2 tablespoons Khmer Kroeung
3 dried chili, discard stems and seeds then soak in hot water until soften, strain and discard the liquid
1 cup coconut milk
1 teaspoon shrimp paste
1 tablespoon palm sugar
2 lbs chicken, cut into big chunks (I used skinless bone-in thighs)
1 lb potatoes, cut into big chunks
2 cups chicken stock or water
2 tablespoons fish sauce
1 tablespoon lime juice
cilantro sprig for garnishing

Method:
Use either a mortar & pestle or a blender to puree the Khmer Kroeung and the soften dried chili into a paste. If using a blender add enough water just to get the motor running.

Heat a pot and add the paste. Stir fry for 1 minute or until the liquid has evaporate. Be careful not to burn it. Reduce the heat if necessary.

Add coconut milk and stir constantly until the oils from the coconut milk starts to separate.

Add palm sugar and shrimp paste and stir until it dissolves.

Next, add chicken and potatoes and stir to coat.

Add chicken stock or water. Depending on the size of the pot you are using the liquid should cover about 1 inch above.

Allow the pot to come to a full boil for 4-5 minutes then reduce the heat and simmer for another 20 minutes or until the chicken and potatoes are cook but not mushy. This is why it is crucial that you cut the chicken and potatoes into large chunks so they do not break apart during simmer.

Finally season with fish sauce. Taste and adjust accordingly.

This curry can be served with steam rice, rice noodles or bread of your choice. Optional, squeeze lime juice and garnish with cilantro just before serving. ENJOY!

Cambodian Phnom Penh Noodle Soup

It was a year ago that I’ve shared my Phnom Penh Noodle Shortcut recipe. Since then I’ve been wanting to tackle a recipe that is as close to authentic as possible. I was not born in Cambodia and my trip in 2006 only last about 10 days. During that 10 day trip I tried Phnom Penh Noodle Soup once in Battambong province on my way to Banteay Mean Chey province. That was probably where my love for Phnom Penh Noodle Soup started.

Cambodian Phnom Penh noodle soup is different in that the broth is made of pork bones. You can also use chicken but preferably pork. In addition the broth it is flavored with onion, garlic, black peppercorn, coriander and preserved radish. Season with a bit of fish sauce and soy sauce and you have a delicious basic Phnom Penh noodle broth. Add some additional seasonings and garnishes and it will give this noodle soup a wide appeal.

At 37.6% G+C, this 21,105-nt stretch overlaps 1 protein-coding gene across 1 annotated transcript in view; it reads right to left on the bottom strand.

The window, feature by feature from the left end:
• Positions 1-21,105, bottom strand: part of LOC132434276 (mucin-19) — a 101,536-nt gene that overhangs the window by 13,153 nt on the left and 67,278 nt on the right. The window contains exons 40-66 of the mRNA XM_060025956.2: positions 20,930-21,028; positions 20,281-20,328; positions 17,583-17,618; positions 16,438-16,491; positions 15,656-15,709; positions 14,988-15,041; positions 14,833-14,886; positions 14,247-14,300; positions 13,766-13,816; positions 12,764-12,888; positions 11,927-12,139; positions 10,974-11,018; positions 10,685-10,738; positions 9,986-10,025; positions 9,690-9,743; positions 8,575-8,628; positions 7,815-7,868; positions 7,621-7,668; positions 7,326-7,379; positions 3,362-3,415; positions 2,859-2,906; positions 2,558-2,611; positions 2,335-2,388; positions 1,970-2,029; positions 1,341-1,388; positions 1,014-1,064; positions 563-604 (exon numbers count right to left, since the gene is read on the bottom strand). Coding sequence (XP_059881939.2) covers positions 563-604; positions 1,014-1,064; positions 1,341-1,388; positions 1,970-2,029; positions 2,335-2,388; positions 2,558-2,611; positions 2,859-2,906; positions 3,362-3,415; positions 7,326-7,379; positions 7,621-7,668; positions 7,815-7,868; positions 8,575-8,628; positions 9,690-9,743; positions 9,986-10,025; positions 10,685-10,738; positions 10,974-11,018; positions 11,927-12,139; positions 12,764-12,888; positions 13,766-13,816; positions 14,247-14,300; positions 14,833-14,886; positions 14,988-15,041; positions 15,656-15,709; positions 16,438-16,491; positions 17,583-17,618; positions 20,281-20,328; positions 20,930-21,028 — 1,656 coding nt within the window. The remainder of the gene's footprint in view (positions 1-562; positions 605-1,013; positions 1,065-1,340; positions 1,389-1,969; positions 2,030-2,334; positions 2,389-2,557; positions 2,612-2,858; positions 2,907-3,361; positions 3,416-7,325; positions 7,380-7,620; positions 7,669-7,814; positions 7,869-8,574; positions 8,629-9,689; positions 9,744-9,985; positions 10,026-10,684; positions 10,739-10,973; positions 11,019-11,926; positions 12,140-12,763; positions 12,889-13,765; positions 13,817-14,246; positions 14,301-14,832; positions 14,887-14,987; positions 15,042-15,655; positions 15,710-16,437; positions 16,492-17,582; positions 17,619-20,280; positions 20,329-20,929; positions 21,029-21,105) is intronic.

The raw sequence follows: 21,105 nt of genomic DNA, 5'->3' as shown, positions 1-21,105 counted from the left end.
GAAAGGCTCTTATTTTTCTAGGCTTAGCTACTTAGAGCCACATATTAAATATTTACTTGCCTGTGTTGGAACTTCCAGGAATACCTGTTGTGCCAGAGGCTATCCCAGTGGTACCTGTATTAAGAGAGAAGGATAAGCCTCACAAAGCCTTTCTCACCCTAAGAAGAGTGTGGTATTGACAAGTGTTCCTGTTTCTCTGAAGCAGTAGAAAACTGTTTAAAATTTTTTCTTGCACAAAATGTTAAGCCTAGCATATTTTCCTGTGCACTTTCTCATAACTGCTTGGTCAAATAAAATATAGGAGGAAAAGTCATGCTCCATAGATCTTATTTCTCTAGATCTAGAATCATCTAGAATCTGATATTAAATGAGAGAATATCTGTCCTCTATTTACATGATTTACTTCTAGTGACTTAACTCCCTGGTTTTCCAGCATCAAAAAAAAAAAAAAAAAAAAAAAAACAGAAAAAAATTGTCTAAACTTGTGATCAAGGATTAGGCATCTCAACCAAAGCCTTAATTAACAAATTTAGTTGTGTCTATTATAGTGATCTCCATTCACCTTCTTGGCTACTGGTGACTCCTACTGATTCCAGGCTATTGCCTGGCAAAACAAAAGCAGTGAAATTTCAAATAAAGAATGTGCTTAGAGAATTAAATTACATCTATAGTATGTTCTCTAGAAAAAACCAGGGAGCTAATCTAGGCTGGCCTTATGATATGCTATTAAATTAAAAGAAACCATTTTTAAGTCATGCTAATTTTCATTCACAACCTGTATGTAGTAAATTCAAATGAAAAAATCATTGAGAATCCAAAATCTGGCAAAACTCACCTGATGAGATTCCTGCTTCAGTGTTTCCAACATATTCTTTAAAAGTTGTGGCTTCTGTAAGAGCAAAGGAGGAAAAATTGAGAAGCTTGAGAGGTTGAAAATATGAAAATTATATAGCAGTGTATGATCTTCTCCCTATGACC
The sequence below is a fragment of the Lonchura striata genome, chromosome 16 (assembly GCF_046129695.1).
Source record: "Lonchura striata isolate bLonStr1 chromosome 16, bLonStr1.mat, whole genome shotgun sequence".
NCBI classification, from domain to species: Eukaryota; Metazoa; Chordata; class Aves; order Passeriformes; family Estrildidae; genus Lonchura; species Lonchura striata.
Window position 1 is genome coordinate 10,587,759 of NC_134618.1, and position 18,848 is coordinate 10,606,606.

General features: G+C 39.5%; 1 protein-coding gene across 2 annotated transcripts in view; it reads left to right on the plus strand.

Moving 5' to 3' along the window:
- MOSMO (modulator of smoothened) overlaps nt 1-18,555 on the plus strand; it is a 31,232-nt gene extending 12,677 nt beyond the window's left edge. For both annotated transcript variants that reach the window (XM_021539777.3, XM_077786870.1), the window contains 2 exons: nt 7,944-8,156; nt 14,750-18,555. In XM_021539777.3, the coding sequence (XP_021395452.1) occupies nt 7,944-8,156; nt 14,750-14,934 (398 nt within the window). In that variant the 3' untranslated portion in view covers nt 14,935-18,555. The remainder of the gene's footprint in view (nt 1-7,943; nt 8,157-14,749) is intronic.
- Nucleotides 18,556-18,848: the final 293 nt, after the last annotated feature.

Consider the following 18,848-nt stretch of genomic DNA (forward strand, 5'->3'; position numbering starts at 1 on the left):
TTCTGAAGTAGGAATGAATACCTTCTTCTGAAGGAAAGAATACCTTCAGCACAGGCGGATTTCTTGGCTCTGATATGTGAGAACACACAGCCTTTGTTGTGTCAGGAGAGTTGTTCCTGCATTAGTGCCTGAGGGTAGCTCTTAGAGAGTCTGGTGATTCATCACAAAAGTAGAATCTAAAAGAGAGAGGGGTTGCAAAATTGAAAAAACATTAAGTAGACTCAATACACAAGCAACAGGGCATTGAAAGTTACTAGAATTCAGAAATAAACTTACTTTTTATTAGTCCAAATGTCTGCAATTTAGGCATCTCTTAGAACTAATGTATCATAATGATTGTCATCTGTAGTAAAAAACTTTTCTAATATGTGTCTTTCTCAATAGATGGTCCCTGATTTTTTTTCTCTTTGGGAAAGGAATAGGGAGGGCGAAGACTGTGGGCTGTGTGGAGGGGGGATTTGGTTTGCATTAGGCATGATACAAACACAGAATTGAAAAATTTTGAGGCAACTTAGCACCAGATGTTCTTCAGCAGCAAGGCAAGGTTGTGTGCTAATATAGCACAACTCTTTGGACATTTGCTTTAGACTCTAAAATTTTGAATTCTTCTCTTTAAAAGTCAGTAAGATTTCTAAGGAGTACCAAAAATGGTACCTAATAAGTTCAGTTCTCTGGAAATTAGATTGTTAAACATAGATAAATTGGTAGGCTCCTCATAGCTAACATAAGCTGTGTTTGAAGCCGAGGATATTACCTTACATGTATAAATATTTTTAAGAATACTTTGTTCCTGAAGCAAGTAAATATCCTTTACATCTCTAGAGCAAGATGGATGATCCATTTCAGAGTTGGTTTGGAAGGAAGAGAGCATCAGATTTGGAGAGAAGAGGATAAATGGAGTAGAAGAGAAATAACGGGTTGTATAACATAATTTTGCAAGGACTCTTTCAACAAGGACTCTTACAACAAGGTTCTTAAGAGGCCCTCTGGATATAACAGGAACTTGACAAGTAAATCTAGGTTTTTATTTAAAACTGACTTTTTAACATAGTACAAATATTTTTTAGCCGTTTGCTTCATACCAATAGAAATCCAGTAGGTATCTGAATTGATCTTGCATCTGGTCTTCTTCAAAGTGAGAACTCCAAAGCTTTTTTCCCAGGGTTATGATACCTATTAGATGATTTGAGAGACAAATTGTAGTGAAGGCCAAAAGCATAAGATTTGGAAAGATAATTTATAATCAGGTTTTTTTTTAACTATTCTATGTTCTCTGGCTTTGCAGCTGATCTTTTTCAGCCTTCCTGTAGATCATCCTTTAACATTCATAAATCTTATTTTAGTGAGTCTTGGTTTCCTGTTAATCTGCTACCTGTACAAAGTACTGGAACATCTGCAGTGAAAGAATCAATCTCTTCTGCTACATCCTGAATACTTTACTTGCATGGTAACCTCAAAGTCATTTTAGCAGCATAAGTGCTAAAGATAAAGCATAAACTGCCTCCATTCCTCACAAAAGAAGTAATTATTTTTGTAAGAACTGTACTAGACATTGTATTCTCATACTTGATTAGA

Last week while I was recovering from a cold I had a chance to make my long awaited (close to) authentic Cambodian Phnom Penh noodle soup. While you can make it on a regular stove top I choose to use my slow cooker to do the work. The difference would be the cooking time. I was not in a rush and spent most of my time recovering in my sleep so I did not want to worry about spill over. I just set my slower cooker on HIGH for 4 hours and forget about it. It’s ready by the time I wake up. :) When using a slow cooker you don’t loose as much liquid so keep it about 1 inch below the top line. You can solely use pork bones but I happen to have the ones with some meat on it so I just used that and reserve the cooked tender meat for the toppings.

Cambodian Phnom Penh Noodle Soup (makes 4-5 servings)
(Kuy Teav Phnom Penh) គុយទាវភ្នំពេញ

Ingredients
1 lb fresh rice noodles (if using dried make sure to pre-soak it in warm water for 30 minutes)
10-12 cups of water
1½-2 lbs pork with/without bones
½ tablespoon black peppercorn
½ tablespoon coriander seeds
3 cloves garlic, peeled
1 Knorr pork/chicken cube (depending on the meat you use)
1 medium onion, peeled and cut in half
rock sugar, thumb size
1 cup preserved radish
2 tablespoons fish sauce
½ tablespoon Golden Mountain seasoning sauce

Seasonings and Garnishes (pictured below)
cooked shrimp
mung bean sprouts
ground red chili peppers
sliced preserved radish
lime wedges
fried garlic
cooked ground pork
chopped mixed cilantro/green onions
Golden Mountain seasonings (optional)
Sugar (optional)

How to make Phnom Penh Noodle Soup Broth: